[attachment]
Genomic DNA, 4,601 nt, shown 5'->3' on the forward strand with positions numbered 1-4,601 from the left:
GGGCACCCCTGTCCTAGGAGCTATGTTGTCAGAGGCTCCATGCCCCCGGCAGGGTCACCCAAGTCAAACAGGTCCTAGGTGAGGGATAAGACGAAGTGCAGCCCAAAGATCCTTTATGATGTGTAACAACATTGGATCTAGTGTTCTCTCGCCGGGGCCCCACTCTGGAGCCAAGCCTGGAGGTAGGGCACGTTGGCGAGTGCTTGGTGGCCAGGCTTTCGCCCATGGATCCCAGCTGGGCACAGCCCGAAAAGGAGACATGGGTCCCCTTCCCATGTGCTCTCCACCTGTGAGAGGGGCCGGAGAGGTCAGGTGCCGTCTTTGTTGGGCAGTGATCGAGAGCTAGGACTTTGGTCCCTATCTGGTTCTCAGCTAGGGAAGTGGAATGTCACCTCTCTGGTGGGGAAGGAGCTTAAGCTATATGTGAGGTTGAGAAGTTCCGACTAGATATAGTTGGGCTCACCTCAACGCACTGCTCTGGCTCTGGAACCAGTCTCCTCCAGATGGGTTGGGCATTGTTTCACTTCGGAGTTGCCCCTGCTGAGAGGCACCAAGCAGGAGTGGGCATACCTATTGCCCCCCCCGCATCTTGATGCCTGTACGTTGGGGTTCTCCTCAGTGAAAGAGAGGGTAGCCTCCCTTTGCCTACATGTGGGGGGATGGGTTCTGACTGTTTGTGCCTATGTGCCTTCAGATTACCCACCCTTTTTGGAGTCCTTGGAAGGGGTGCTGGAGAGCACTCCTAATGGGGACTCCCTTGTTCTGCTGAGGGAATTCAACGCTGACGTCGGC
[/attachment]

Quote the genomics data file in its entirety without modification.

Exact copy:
Genomic DNA, 4,601 nt, shown 5'->3' on the forward strand with positions numbered 1-4,601 from the left:
GGGCACCCCTGTCCTAGGAGCTATGTTGTCAGAGGCTCCATGCCCCCGGCAGGGTCACCCAAGTCAAACAGGTCCTAGGTGAGGGATAAGACGAAGTGCAGCCCAAAGATCCTTTATGATGTGTAACAACATTGGATCTAGTGTTCTCTCGCCGGGGCCCCACTCTGGAGCCAAGCCTGGAGGTAGGGCACGTTGGCGAGTGCTTGGTGGCCAGGCTTTCGCCCATGGATCCCAGCTGGGCACAGCCCGAAAAGGAGACATGGGTCCCCTTCCCATGTGCTCTCCACCTGTGAGAGGGGCCGGAGAGGTCAGGTGCCGTCTTTGTTGGGCAGTGATCGAGAGCTAGGACTTTGGTCCCTATCTGGTTCTCAGCTAGGGAAGTGGAATGTCACCTCTCTGGTGGGGAAGGAGCTTAAGCTATATGTGAGGTTGAGAAGTTCCGACTAGATATAGTTGGGCTCACCTCAACGCACTGCTCTGGCTCTGGAACCAGTCTCCTCCAGATGGGTTGGGCATTGTTTCACTTCGGAGTTGCCCCTGCTGAGAGGCACCAAGCAGGAGTGGGCATACCTATTGCCCCCCCCGCATCTTGATGCCTGTACGTTGGGGTTCTCCTCAGTGAAAGAGAGGGTAGCCTCCCTTTGCCTACATGTGGGGGGATGGGTTCTGACTGTTTGTGCCTATGTGCCTTCAGATTACCCACCCTTTTTGGAGTCCTTGGAAGGGGTGCTGGAGAGCACTCCTAATGGGGACTCCCTTGTTCTGCTGAGGGAATTCAACGCTGACGTCGGC